Irish poker guru Padraig Parkinson buys us a pint and we ask the questions: “I was in Vegas for seven weeks at the World Series and I’m fed up talking bull***t to all those people”

Larger-than-life Padraig Parkinson takes PokerPlayer down the boozer to explain why Ireland is the true home to the spirit of poker

There are some animals you can only really ever understand in their natural habitat – just ask that Attenborough bloke. For Padraig Parkinson – the lion king of Irish poker, that’s either at the card table or in a boozer. Option one being prohibitively intrusive, we settle for the next best thing: a bar only a chip’s flip from the baize of the Irish Poker Cup.

‘Fancy a loosener, Parky?’ I shout as my voice echoes around the smoke-filled room. ‘Course,’ comes the snarling reply, Parky’s heels now turning his attention to a very attractive young lady pulling the drinks. ‘Double vodka and coke please sweetheart, and have one yourself,’ he roars, followed with a wink so well practised it’s probably subconscious.

Today, Parky’s dressed all in black, like some Celtic Johnny Cash, fidgeting with his smudged glasses and flicking his long hair. He’s all nervous energy and machine-gun patter. The barmaid – half his age – pretends not to be impressed by the sheer force of the man’s personality. But she’s fooling no one. As Parky holds centre stage, heads begin to turn and a gaggle of half-cut onlookers assemble close by. Parky is here to talk about poker, and the crowd can sense he’s got a story to tell.

It’s kicking off!

‘Well, if you want to talk about poker, this is where it all started,’ rattles off Parkinson matter-of-factly. ‘It was here in Ireland. Irish bookie Terry Rogers went over and met Benny Binion at The Horseshoe. He brought hold’em back to Ireland. We’re a load of gamblers here, so it was like football coming home! You know, poker isn’t all about a whole load of people who started playing on the internet. Poker is a big grass roots sport and this is where it started.’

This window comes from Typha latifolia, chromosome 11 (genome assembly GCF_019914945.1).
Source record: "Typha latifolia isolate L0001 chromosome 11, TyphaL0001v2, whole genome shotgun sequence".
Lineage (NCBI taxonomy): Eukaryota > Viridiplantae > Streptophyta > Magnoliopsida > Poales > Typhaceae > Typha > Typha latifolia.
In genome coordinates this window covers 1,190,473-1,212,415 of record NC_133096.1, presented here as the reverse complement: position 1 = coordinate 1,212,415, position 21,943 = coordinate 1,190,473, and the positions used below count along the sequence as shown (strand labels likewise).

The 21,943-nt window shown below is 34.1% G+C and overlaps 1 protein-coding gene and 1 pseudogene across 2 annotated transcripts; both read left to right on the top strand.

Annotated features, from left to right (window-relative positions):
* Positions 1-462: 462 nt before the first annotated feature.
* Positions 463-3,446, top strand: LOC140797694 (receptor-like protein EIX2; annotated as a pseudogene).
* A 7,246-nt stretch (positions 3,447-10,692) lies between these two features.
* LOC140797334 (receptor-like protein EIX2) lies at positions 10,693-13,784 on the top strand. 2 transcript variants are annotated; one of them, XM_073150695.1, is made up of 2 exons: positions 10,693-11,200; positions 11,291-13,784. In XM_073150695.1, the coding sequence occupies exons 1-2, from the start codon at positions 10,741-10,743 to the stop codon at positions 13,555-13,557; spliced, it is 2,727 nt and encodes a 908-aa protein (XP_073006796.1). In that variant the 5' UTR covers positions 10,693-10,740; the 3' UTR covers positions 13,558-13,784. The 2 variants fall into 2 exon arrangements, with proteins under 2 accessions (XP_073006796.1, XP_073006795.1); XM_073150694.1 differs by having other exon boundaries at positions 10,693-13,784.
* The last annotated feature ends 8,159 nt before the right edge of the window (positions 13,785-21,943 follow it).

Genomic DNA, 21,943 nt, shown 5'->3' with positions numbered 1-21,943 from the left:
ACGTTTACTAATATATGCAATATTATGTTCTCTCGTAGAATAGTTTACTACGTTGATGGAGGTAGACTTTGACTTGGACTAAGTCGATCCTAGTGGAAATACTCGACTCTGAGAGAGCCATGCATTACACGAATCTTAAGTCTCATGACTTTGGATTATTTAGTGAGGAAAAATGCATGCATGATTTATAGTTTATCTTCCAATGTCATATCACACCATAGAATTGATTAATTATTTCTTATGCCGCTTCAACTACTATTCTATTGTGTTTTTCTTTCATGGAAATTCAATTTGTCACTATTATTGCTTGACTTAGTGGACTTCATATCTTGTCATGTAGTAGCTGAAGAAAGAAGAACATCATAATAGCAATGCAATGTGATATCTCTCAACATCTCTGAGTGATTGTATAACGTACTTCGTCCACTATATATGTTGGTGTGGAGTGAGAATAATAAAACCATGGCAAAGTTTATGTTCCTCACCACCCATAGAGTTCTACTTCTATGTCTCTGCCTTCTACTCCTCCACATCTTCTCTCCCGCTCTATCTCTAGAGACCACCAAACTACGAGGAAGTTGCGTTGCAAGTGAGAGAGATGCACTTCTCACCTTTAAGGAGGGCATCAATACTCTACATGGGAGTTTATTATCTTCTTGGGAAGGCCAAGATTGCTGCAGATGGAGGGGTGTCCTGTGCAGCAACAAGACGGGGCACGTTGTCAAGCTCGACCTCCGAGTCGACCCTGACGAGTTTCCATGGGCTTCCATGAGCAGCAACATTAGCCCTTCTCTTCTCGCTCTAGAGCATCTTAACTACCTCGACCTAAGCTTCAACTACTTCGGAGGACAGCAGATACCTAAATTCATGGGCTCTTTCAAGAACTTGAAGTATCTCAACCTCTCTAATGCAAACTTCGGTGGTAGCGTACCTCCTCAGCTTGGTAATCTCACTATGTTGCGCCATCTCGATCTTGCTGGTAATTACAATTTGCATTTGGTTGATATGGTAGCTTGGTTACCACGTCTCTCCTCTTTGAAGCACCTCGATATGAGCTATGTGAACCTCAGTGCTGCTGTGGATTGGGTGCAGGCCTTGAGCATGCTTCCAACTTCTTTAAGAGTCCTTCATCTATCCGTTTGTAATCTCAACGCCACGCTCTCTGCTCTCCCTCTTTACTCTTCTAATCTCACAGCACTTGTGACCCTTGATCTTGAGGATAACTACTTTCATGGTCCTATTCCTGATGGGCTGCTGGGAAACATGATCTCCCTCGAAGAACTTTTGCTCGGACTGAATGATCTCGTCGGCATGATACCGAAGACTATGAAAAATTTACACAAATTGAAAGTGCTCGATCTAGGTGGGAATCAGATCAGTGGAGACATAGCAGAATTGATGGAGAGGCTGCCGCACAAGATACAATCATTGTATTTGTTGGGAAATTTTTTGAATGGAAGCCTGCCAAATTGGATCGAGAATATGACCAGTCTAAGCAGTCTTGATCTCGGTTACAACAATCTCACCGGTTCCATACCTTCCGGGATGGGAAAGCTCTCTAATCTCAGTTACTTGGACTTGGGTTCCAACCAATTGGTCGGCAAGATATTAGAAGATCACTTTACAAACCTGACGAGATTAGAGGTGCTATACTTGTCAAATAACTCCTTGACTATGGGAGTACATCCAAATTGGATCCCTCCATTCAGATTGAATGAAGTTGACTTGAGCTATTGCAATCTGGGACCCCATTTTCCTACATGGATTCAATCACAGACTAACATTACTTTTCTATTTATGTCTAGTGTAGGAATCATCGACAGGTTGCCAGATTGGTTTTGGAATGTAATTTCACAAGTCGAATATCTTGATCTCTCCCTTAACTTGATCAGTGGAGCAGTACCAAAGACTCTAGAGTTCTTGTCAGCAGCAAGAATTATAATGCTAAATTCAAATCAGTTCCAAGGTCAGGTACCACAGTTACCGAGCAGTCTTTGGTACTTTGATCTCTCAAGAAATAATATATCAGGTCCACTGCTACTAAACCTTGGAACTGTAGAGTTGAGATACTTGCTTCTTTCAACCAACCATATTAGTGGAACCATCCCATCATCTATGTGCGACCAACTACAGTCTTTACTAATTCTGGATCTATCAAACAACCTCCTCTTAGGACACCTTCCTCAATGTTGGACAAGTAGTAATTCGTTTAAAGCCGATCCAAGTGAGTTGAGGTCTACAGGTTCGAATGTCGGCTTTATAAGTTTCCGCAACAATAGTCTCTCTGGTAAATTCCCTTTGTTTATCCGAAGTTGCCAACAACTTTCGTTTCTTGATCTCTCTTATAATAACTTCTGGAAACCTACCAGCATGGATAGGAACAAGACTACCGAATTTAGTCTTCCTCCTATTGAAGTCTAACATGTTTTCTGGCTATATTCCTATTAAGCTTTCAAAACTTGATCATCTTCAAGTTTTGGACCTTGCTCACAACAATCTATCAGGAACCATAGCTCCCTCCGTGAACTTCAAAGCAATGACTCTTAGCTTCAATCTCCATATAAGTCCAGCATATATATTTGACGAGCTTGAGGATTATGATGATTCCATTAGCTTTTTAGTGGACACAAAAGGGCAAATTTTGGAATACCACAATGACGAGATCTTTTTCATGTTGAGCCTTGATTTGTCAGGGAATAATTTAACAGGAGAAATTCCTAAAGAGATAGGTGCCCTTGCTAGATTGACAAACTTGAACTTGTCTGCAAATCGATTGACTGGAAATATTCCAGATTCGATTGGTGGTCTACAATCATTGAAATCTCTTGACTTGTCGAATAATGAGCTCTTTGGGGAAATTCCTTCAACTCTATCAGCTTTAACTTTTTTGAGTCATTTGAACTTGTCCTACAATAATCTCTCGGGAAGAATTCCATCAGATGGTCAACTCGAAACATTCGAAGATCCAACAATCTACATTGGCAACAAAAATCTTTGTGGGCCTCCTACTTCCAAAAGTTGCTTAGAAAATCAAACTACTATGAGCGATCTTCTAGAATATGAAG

Cheers break out around us in the boozer, known locally as a ‘craic-house’. Another round of sweating, vodka-laden glasses appear by magic. It definitely seems that Padraig – which rhymes with Yorick of Hamlet fame – is indeed a ‘fellow of infinite jest and most excellent fancy’.

‘I don’t know if you’ve ever been in Hanlon’s Corner, but that’s where it all began,’ continues Parky, raising a glass from his bar stool. ‘That was where the great Jimmy Langan and Don Fagan learnt to play poker. Terry Rogers used to have the Eccentric Club. Liam Flood was the secretary, but he was completely incompetent and couldn’t be trusted with anything. Jim Delaney was the treasurer – but he couldn’t be trusted with his own money between buying the paper in the morning and buying lunch. That’s where poker in Europe all started. You have to know your history in this game.’

Parky’s personal poker history kicked off in the hallowed halls of Trinity College, Dublin, in the 1970s, alongside Donnacha O’Dea, John Callaghan and the late Ramin Sai. As the first poker clubs in Dublin opened – places like The Eccentric, The Jackpot and The Griffen – he abandoned any pretence of attending lectures or aspiring to a nine-to-five job – and went pro. ‘They say in Ireland that when your job starts to interfere with your gambling, the job has to go. That’s the course I followed,’smiles Parky today.

The early years were tough, not least because the small pool of card players in Ireland were extremely sharp. Beating people like O’Dea on a regular basis was never going to be easy. The pubs were something of a distraction, too, as he now readily admits. To break through in the pro game he started playing almost exclusively in the United States, a career that peaked as the third-place finisher in the 1999 WSOP main event, which was won by fellow countryman Noel Furlong on a final table that also featured Northern Irishman George McKeever.

Parkinson also achieved great success on TV, wining Late Night Poker Series 5. Originally, he didn’t want to appear because it meant showing his cards to the audience. Once over that hurdle, he faced another: not realising the great Phil Hellmuth could see his hand during his heat. He’s since gone on to be one of TV’s most well-loved poker commentators.

Homeward bound